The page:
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article imageImpact of heavy rains and flooding continues to grow in Midwest

By Karen Graham     May 5, 2017 in Environment
Heavy rains in parts of Missouri, Illinois, Oklahoma, and Arkansas have brought many rivers to record levels, causing at least 20 deaths and forcing hundreds to flee their homes as levees break. More levees are now at risk as the rains continue.
On May 4, river levels in many parts of the Midwest were at record or near-record levels, but the crisis is not over. From April 29 to May 1, a very volatile weather system spawned heavy rainfall, thunderstorms, and tornadoes across the region, forcing hundreds of families from their homes and causing the deaths of at least 20 people, according to Gizmodo.
In rural parts of eastern Missouri and northeast Arkansas, two levees burst early Wednesday, while another levee seems to be holding its own, although it is rain-soaked, as are the tens of thousands of sandbags holding back the water in areas near suburban St. Louis.
In Pocahontas, Arkansas, a city of 6,500 people, the nearby swollen Black River breached the local levee system, spreading out over a six-mile area, triggering an emergency in the town, causing emergency responders to rescue people from flooded homes and cars, reports Climate Central.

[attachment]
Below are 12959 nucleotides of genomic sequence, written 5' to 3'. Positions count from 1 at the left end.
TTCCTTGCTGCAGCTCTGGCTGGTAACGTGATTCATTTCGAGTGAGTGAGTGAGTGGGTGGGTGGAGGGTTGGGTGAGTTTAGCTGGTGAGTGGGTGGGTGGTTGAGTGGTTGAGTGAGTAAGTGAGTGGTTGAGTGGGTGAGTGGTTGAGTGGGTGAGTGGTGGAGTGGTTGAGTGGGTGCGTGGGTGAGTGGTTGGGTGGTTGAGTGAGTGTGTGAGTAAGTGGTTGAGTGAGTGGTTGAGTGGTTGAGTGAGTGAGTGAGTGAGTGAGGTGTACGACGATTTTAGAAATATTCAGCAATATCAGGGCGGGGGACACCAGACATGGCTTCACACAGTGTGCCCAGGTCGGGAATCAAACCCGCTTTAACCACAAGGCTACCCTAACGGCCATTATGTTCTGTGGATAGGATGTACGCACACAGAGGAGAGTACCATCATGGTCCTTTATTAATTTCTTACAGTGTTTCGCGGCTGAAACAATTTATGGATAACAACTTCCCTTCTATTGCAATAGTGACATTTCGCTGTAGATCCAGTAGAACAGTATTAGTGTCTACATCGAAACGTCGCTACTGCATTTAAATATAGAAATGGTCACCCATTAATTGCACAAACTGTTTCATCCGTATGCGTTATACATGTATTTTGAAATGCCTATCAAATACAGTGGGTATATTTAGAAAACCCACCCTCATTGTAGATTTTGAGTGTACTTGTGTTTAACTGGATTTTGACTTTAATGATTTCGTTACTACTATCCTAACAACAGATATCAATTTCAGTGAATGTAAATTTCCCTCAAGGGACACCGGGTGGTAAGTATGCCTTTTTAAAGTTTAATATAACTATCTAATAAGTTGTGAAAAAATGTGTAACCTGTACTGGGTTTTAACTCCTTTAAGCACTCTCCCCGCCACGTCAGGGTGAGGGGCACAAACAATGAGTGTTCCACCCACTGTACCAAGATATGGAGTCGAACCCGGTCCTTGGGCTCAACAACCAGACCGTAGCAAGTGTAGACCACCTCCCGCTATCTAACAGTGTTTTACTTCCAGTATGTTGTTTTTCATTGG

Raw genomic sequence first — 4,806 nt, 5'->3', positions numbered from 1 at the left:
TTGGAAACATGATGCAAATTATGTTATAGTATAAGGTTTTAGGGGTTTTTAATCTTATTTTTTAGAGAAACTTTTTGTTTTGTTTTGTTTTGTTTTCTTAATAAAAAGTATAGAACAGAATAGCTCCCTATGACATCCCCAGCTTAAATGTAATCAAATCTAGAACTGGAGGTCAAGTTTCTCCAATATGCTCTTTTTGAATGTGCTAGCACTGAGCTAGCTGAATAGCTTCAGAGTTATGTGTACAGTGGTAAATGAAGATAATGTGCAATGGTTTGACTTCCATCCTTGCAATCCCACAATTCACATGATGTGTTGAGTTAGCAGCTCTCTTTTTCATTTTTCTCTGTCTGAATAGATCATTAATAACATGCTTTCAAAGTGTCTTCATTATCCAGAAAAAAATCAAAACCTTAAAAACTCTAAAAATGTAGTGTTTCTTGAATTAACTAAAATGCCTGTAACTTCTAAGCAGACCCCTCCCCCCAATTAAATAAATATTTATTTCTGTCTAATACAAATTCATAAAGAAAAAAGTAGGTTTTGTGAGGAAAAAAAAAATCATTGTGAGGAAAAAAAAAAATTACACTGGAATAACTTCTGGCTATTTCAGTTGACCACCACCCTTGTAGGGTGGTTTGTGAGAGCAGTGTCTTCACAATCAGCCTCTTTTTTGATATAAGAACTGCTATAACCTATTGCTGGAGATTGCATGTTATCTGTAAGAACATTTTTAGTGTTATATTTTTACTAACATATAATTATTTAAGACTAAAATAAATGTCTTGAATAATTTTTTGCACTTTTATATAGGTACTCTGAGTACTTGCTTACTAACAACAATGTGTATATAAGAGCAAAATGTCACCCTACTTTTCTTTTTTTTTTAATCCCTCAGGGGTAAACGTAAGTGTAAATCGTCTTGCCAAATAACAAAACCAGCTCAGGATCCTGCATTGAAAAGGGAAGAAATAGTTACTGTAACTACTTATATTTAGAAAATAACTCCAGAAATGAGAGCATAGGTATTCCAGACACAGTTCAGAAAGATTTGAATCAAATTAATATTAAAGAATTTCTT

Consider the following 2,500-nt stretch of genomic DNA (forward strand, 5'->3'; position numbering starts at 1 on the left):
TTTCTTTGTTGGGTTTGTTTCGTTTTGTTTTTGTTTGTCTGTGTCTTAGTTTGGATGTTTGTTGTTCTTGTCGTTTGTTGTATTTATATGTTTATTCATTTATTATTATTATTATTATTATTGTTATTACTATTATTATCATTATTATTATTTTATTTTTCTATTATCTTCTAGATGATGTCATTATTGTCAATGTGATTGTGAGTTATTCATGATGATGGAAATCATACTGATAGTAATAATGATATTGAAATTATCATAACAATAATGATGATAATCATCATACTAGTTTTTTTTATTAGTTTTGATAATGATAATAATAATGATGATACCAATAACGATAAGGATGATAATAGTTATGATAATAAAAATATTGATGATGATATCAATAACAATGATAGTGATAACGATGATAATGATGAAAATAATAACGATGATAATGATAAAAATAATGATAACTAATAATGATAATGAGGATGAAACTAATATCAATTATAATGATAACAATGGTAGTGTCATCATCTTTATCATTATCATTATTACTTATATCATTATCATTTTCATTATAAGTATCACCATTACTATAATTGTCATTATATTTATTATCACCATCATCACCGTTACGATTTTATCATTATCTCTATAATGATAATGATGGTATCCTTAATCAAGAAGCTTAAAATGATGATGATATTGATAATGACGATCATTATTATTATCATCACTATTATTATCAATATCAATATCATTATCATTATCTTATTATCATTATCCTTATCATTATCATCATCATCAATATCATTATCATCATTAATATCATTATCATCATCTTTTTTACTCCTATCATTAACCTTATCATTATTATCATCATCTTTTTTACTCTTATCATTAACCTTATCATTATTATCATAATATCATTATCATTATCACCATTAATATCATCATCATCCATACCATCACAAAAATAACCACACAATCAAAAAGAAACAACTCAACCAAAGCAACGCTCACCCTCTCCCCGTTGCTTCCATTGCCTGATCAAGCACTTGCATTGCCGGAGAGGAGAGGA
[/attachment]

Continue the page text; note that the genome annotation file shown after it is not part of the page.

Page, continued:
John Gardner
It's not over, yet
All that water, and it is one heck of a lot, has to eventually go somewhere. The floodwater is moving downstream, threatening areas along the Mississippi River south of St. Louis, including Cape Girardeau, Missouri, and Illinois. Major flooding is now occurring along the Missouri River in eastern Missouri and the Mississippi River in Missouri and Illinois.
And adding insult to injury, the floodwaters are expected to reach as high as 48 feet (15 meters) at Cape Girardeau by Saturday, an unwanted new record. Adding to the insult is the warnings over raw sewage, chemicals, and other dangerous materials in the floodwaters, not to mention the displaced wildlife that could also pose a threat to people.
Present-day levees are at risk because of increased rainfall
The Pocahontas flood is “symptomatic of the problem we face that there are so many communities across the country that are not prepared for these massive rain events,” Gerry Galloway, a leading authority on levees and water management at the University of Maryland, said.
Jay Tighe
Nicholas Pinter, a University of California, Davis, professor of geology and expert in flood risks is also concerned about the present state of levee systems in areas prone to flooding, saying that in the historical context, levees were built with the idea that if we “build it, they will come." But many of those levees were built decades ago, prior to the increase in development in those areas.
As long as the climate continues to warm, we will be seeing more extreme rainfall events and more frequent flooding events. In the recent past, we have seen these events happen in Louisiana and California, as well as the flooding going on in Canada this week. The impacts from these devastating floods not only affects homeowners but transportation, commerce and the livelihoods of thousands of businesses.
More about Midwest, Flooding, Levees, flood insurance, Global warming
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